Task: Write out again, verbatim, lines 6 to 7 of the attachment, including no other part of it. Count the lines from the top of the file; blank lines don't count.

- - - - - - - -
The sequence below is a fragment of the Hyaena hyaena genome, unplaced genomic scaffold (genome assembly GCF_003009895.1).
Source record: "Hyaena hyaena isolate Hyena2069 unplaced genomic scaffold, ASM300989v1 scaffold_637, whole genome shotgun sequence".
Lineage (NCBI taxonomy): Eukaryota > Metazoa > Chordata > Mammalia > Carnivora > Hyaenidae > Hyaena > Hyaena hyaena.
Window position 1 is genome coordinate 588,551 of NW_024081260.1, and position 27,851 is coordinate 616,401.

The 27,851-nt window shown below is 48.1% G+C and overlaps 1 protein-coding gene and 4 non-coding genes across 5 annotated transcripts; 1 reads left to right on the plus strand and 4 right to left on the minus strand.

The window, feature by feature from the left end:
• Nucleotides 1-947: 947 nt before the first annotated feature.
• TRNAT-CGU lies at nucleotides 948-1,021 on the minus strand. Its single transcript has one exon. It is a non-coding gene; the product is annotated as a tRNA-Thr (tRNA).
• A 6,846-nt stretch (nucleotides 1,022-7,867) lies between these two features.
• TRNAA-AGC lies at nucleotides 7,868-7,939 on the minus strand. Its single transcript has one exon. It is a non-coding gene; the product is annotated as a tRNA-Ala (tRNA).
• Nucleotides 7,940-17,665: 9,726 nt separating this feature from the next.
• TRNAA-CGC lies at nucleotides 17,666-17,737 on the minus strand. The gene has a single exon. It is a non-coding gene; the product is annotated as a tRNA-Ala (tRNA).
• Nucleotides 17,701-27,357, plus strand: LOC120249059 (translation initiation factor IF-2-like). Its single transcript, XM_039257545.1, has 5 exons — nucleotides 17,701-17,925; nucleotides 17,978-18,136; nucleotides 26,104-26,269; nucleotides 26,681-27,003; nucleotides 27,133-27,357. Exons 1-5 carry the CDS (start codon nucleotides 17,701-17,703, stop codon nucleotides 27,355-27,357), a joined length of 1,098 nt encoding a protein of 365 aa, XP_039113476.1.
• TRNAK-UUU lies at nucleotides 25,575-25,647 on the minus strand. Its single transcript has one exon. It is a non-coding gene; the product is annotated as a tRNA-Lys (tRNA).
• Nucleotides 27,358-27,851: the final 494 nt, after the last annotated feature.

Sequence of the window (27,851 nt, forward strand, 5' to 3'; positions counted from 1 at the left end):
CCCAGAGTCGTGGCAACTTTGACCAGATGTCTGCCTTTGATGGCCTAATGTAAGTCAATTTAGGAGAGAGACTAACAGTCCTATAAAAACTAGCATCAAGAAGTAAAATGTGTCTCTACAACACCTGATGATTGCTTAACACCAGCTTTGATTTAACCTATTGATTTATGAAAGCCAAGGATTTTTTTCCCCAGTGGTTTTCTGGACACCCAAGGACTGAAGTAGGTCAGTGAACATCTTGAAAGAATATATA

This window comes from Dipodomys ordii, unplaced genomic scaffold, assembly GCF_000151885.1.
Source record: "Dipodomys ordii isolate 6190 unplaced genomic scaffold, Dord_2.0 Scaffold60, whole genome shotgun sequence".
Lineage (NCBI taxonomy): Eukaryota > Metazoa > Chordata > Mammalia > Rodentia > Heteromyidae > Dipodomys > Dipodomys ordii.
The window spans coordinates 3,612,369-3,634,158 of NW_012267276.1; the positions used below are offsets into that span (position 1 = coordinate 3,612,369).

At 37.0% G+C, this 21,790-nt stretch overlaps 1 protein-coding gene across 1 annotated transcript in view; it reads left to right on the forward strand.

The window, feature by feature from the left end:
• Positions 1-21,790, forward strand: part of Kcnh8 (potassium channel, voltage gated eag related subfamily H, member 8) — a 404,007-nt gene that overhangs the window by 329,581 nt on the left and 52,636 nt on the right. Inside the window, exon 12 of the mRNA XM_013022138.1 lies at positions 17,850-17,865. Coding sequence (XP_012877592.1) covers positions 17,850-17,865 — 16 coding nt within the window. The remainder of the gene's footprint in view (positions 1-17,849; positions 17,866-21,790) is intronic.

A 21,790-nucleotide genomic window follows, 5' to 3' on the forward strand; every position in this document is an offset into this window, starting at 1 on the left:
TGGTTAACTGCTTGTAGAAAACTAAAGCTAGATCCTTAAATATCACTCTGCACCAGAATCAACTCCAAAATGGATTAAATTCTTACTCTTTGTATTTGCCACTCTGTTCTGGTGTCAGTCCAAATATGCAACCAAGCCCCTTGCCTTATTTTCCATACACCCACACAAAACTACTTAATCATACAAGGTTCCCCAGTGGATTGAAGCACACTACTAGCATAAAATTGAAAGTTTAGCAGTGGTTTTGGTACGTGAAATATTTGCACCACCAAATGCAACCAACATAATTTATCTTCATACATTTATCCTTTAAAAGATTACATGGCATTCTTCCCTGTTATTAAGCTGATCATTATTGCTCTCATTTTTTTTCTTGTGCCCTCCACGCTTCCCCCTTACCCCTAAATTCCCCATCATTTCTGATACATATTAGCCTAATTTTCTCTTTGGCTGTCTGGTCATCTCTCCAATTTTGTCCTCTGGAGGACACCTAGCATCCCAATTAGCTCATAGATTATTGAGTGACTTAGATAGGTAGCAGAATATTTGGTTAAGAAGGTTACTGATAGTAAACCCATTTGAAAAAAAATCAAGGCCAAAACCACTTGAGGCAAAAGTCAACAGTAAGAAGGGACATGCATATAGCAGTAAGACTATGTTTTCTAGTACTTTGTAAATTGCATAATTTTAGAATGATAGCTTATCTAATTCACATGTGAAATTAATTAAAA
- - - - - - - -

The window, feature by feature from the left end:
• Nucleotides 1-947: 947 nt before the first annotated feature.